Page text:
First of all, consider the problem
 (24.1) 
where T is an upper triangular matrix having constant coefficients and f is a continuous function of t.
Proposition 24.1.1 There exists a unique solution for t ∈ ℝ to the initial value problem 24.1.
Proof: Note that

and so the bottom row yields the initial value problem for x_{n}

We know from Section 23.1 all about solving such first order scalar equations and so there exists a unique x_{n}

Therefore, from Section 23.1, there is a unique x_{n−1}
Now with this Proposition, it is easy to verify a general existence theorem for first order systems of differential equations.
Theorem 24.1.2 Let A be an n × n matrix, let f be a continuous function of t ∈
 (24.2) 
Proof: By Schur’s theorem, Theorem 7.4.4, there is a unitary matrix U such that U^{∗}AU = T where T is upper triangular. Thus from the equation to be solved,

Let y = U^{∗}x. Then x is a solution to 24.2 if and only if y is a solution to
 (24.3) 
From Proposition 24.1.1, there exists a unique solution to ?? valid on ℝ. Thus you simply let x
Note that letting the initial condition take place at an arbitrary c is of very little interest. You can always reformulate the problem to have c = 0. If you are looking for a solution to the initial value problem where the initial condition is given at c, you could simply consider x
Theorem 24.1.4 Let A be an n × n matrix. Then it has a unique fundamental matrix Φ
Proof: Let e_{i} ≡

however, there exists a unique solution to this initial value problem from Theorem 24.1.2. ■
The fundamental matrix has some nice properties.
Theorem 24.1.5 The fundamental matrix Φ
Proof: Let x be a vector. Consider

Then by definition, y_{i}
Consider 2., 3. Fix s then letting the only variable be t, let y_{1}

and
If you can find the fundamental matrix, then you can also write down a solution to the initial value problem 24.2 in terms of the fundamental matrix. Later I will give some methods for finding the fundamental matrix, but for now, just assume you have it. I am going to derive the formula just as done earlier for first order linear scalar valued functions. The integrating factor in this case is just the inverse of the fundamental matrix. The problem then is to obtain the solution to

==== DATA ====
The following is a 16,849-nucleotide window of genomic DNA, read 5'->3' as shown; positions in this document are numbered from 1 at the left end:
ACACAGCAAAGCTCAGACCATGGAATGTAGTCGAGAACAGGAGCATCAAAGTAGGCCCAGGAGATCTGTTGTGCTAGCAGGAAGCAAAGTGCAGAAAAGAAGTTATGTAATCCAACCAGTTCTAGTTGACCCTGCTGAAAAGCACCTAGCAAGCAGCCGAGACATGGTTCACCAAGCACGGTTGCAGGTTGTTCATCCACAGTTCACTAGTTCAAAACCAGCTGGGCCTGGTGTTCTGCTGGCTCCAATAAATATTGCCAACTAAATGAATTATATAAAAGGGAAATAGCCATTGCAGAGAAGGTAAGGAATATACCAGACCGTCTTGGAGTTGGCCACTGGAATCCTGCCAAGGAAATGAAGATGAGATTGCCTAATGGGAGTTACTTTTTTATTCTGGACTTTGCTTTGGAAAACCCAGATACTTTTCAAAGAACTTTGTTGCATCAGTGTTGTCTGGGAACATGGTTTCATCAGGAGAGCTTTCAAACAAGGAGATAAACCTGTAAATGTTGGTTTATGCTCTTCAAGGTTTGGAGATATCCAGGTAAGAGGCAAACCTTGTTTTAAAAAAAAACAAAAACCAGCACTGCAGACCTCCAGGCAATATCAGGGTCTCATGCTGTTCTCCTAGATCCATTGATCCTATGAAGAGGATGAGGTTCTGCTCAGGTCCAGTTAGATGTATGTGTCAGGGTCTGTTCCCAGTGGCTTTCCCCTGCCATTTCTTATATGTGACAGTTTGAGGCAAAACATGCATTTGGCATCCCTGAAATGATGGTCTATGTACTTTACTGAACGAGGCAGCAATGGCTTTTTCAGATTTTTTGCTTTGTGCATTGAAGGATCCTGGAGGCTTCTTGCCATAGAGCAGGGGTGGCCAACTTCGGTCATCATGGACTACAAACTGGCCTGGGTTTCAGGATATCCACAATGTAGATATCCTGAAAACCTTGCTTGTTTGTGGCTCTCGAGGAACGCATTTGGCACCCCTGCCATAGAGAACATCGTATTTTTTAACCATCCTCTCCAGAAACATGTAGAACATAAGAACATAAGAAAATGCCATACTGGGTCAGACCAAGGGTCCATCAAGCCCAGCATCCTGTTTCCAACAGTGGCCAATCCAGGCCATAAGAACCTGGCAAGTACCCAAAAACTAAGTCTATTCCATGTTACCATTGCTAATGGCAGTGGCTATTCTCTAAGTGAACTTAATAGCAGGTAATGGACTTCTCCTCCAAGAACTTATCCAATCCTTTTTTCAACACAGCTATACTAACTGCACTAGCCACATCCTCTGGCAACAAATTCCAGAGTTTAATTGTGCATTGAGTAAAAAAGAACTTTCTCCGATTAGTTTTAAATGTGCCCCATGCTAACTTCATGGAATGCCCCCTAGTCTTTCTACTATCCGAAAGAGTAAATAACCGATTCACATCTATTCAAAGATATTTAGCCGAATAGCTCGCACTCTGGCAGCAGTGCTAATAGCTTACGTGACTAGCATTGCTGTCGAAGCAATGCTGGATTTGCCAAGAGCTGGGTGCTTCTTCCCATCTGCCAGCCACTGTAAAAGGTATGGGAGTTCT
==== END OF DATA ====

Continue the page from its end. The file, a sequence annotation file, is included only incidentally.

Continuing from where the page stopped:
From Theorem 24.1.2, there exists a unique solution. It is only a matter of expressing it in terms of the fundamental matrix. Multiply both sides by Φ
 (24.4) 
Then from the product rule one obtains
 (24.5) 
This uses the product rule and the obvious fact that

where the integral is the obvious thing in which you simply integrate each entry of the vector. Therefore,
Theorem 24.1.6 Let A be a n × n matrix and let Φ

To be absolutely sure this works, just verify it satisfies the differential equation and initial condition. First of all x

Applying the fundamental theorem of calculus to the components of the various vectors and using the fact that Φ^{′}
Other than the very extensive topic of geometric theory, there really is nothing else to say about first order systems. I can’t understand how ODE books manage to drag this easy problem out for so long. They take a very easy problem and make it very difficult, but there really is still a problem. How do you find the fundamental matrix? I have shown it always exists, but is there a good way to find it? The answer is yes.
One way is to base everything on eigenvalues and eigenvectors and then generalized eigenvectors and ultimately base the entire theory on the Jordan form of a matrix which can’t even be found in all cases, although this is never made clear. I believe this is just about the worst thing you can do but it is the standard way of doing it. It did make sense in the 1950’s but it makes absolutely no sense to do it this way now when there is a much easier way based on Laplace transforms and computer algebra systems which make it very easy to find these inverse Laplace transforms when they can be found in closed forms.
In all of these considerations, I am speaking of finding the exact solutions. I believe a more significant way of considering ODE and their solutions is through the use of numerical methods applied directly to the initial value problem of Theorem 24.1.2.